All the commercials about weight loss and exercise are making me crazy.  “It’s so easy!”  seems to be the common theme.  Well, you know what?  Weight loss and proper exercise is not easy.   It’s hard work, and it takes focus, attention, and commitment.

In 2008-09, I lost almost 50 pounds on Weight Watchers, and it was hard.  I’ve gained some again, so I’m back on Plan, and it’s hard.  I’ve been practicing Bikram Yoga for almost seven years, and it’s hard.  But see, I don’t think hard work is a bad thing.  I actually think one of the continuing causes of the obesity epidemic in this country is the weight lose companies trying to sell weight loss as easy.  And don’t get me started on the exercise machines…though, yes, some of them do help – if you work hard.

Add to the “it’s easy” campaigns the expense of most of this crap, and it’s understandable that the war on fat is not helping the people who need it most.  I’m very fortunate that I can afford to exercise the way I choose, and that I can pay a monthly fee to Weight Watchers, and that I can buy exactly the foods that support my journey.

There was actually one specific commercial that set me off today, for a new documentary – “The Weight Of The Nation”  – that purports to examine this issue.  Probably worth watching, right?  Maybe a chance to get the message out that you can take care of yourself and your family without having some (or any) of the advantages that I (and I bet you) have?  Well, a lot of people won’t see it, and there is probably a higher percentage among the economically disadvantaged.  Why, you ask?  Because it’s airing on HBO.  I don’t know about you, but cable itself is pricey enough that I don’t spend extra on premium channels, and if I did, they would not be where I was looking for life-saving information.

So, network television – step up to the plate.  Air this documentary.  And yes, air it for free.  A bunch of times.  Federal agencies, step up to the plate -regulate the false claims in weight loss/exercise commercials (beyond a tiny tagline saying “results not typical”).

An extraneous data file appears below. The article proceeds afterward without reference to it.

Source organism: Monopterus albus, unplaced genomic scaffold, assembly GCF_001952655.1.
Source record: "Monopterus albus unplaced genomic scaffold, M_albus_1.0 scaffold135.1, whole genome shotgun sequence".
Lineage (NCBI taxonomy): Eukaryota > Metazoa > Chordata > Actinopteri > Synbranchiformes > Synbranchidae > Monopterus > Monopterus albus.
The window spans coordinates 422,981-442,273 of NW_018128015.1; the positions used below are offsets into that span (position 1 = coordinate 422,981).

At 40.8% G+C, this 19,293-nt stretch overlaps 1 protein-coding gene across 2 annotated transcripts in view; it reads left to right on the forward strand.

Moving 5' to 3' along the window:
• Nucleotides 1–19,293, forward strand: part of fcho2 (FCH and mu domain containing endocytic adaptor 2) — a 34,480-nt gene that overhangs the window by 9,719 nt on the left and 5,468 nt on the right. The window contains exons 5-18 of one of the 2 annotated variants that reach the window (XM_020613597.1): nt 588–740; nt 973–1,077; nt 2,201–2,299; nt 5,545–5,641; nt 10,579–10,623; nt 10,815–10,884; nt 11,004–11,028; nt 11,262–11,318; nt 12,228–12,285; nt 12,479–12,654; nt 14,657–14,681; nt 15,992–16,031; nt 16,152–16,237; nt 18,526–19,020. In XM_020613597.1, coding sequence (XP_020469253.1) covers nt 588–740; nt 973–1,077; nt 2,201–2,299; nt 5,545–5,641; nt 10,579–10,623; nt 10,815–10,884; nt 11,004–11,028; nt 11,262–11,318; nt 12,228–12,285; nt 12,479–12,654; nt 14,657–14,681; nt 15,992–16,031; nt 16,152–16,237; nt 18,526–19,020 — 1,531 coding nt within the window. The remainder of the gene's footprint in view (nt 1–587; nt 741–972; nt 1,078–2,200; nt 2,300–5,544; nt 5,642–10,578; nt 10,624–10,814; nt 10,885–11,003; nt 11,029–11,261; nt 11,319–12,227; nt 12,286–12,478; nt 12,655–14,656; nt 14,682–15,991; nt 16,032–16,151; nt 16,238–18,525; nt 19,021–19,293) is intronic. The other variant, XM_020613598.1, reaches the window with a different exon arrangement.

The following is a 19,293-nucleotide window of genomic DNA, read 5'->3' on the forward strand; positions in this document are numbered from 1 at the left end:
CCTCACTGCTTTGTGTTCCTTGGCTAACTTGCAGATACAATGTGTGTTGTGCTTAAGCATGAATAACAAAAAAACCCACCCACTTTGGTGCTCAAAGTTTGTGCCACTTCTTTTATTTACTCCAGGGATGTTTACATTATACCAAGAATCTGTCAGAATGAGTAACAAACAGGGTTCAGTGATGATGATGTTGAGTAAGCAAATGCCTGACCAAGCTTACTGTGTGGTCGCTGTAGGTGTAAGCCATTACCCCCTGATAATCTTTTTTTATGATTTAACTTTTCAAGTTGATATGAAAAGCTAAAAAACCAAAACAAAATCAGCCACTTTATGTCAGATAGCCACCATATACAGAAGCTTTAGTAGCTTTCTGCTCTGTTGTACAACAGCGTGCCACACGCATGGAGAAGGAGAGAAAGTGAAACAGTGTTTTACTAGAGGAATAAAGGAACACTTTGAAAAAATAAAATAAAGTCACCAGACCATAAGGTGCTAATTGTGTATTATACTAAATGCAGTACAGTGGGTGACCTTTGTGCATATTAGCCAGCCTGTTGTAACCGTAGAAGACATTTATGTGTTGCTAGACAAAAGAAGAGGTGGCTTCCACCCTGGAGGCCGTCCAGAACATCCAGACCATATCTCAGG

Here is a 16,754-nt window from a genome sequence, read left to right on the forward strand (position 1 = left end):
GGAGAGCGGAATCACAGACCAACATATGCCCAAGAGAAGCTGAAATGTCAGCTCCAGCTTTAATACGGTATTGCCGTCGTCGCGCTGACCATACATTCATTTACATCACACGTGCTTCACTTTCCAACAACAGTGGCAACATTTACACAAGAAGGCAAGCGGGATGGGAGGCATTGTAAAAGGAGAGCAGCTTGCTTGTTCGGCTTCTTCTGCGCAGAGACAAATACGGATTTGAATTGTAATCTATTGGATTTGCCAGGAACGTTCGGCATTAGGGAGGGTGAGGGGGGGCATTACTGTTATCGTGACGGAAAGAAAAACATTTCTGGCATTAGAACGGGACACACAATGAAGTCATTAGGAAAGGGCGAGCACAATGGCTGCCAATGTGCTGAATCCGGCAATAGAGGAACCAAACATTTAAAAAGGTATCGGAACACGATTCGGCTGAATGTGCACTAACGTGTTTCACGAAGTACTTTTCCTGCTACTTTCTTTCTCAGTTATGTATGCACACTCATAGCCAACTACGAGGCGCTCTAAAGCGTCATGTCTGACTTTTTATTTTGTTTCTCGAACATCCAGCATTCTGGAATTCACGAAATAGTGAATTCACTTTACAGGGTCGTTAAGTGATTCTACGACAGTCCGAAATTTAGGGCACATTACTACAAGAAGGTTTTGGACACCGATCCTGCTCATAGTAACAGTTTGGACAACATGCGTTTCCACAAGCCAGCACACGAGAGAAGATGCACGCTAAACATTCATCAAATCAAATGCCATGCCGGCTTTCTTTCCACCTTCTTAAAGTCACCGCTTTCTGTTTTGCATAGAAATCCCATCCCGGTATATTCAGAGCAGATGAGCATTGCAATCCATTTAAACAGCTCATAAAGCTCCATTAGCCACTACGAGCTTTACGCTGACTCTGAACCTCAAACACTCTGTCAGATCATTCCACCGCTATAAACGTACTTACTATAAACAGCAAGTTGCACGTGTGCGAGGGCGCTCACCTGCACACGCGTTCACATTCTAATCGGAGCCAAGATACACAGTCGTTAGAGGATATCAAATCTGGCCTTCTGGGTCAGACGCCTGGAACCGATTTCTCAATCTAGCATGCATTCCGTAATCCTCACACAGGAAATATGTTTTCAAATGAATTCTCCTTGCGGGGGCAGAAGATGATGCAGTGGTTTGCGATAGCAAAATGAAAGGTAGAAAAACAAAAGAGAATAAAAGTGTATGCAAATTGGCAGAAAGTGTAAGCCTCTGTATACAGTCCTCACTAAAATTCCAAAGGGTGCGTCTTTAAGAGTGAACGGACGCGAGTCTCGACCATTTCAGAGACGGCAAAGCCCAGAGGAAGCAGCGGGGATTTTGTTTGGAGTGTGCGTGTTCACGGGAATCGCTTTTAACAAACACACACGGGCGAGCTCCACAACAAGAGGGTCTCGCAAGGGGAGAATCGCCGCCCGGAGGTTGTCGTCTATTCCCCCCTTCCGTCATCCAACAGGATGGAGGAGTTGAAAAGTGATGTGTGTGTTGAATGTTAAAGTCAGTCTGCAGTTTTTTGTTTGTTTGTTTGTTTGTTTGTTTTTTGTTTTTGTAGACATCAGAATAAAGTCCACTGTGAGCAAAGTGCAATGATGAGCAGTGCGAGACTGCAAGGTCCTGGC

And what should we do?   Work hard.  Set an example.  Reach out to others.  And stop pretending that anything worth having comes easy.

I Have A Confession To Make

And okay, smart-asses, before you say it – yes, just one.  At least for today. 

Sometimes I hate my yoga practice.  Abhor it.  Detest it.  Loathe it.  Wonder why I would ever go back.  And yet I do, four, five, sometimes six times a week.  I drag myself out of my cozy, though sleepless, bed, abandon my adorably needy cats, brave the crazies on the 5:45 am subway, and sweat it out for ninety minutes.    All in the name of stubborn.

It would be just lovely to say I do this for some higher purpose – my health, my sanity, my (ahem) good looks – but that would be a lie.  It truly is all in the name of stubborn.  I decided almost seven years that I love Bikram Yoga, and I’m damn well not going to change my mind now.

Hey, at least if I’m going to be this stubborn, I can legitmately claim there are good things that can come out of this particular blind spot.  And we all know that’s not usually true – usually stubborn takes us down the path of No Progress to the land of Nothing Good.

So, in this one case, I’m going to own my stubborn, and keep dragging my sorry ass to Bikram even when I hate it…right down the path of Slow Progress to the land of Something Good.

Damn Those Brits!

Well, once again, the British have shown us up.  I’ve been meaning to write about this for a while, but I was stunned. 

So, in January, 2012, The Stage published their annual guide to the 100 most influential people working in the UK theatre industry. Unlike the Backstage list I maligned here, almost half of the top twenty are women.  I don’t actually have anything profound to say about this, but I felt compelled to point it out.

The obvious comment would be to jump on how the United States, the so-called “land of opportunity”, still has major issues of gender, racial, socio-economic, and on, and on, and on, equality.  Well, sure we do.  And so does the UK.   And so does every country on earth.  The less obvious question is what does it mean for me?  Well, it means I’ll never vote Republican, especially not given the current state of that party.  But more importantly, it reminds me of my beloved mother, and something she taught me by example:

All you can do is the best you can do.  No complaints.  No excuses.